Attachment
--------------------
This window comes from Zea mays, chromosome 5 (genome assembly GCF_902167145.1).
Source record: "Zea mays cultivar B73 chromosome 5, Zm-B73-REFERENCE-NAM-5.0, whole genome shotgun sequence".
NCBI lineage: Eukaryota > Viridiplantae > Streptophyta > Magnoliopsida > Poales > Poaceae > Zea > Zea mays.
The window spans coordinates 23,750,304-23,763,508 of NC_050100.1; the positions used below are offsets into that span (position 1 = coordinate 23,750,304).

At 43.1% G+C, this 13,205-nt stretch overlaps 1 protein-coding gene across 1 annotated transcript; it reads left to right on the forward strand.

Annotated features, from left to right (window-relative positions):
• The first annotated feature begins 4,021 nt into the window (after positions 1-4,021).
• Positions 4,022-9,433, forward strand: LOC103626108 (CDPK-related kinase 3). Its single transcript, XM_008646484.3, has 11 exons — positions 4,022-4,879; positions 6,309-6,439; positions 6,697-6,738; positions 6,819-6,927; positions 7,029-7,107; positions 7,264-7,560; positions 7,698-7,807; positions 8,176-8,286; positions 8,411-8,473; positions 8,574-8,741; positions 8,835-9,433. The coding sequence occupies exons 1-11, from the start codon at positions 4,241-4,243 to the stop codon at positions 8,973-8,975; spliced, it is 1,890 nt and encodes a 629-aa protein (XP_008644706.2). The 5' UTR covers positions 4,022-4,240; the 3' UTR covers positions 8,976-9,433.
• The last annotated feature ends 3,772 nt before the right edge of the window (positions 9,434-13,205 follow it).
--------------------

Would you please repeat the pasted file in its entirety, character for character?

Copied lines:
This window comes from Zea mays, chromosome 5 (genome assembly GCF_902167145.1).
Source record: "Zea mays cultivar B73 chromosome 5, Zm-B73-REFERENCE-NAM-5.0, whole genome shotgun sequence".
NCBI lineage: Eukaryota > Viridiplantae > Streptophyta > Magnoliopsida > Poales > Poaceae > Zea > Zea mays.
The window spans coordinates 23,750,304-23,763,508 of NC_050100.1; the positions used below are offsets into that span (position 1 = coordinate 23,750,304).

At 43.1% G+C, this 13,205-nt stretch overlaps 1 protein-coding gene across 1 annotated transcript; it reads left to right on the forward strand.

Annotated features, from left to right (window-relative positions):
• The first annotated feature begins 4,021 nt into the window (after positions 1-4,021).
• Positions 4,022-9,433, forward strand: LOC103626108 (CDPK-related kinase 3). Its single transcript, XM_008646484.3, has 11 exons — positions 4,022-4,879; positions 6,309-6,439; positions 6,697-6,738; positions 6,819-6,927; positions 7,029-7,107; positions 7,264-7,560; positions 7,698-7,807; positions 8,176-8,286; positions 8,411-8,473; positions 8,574-8,741; positions 8,835-9,433. The coding sequence occupies exons 1-11, from the start codon at positions 4,241-4,243 to the stop codon at positions 8,973-8,975; spliced, it is 1,890 nt and encodes a 629-aa protein (XP_008644706.2). The 5' UTR covers positions 4,022-4,240; the 3' UTR covers positions 8,976-9,433.
• The last annotated feature ends 3,772 nt before the right edge of the window (positions 9,434-13,205 follow it).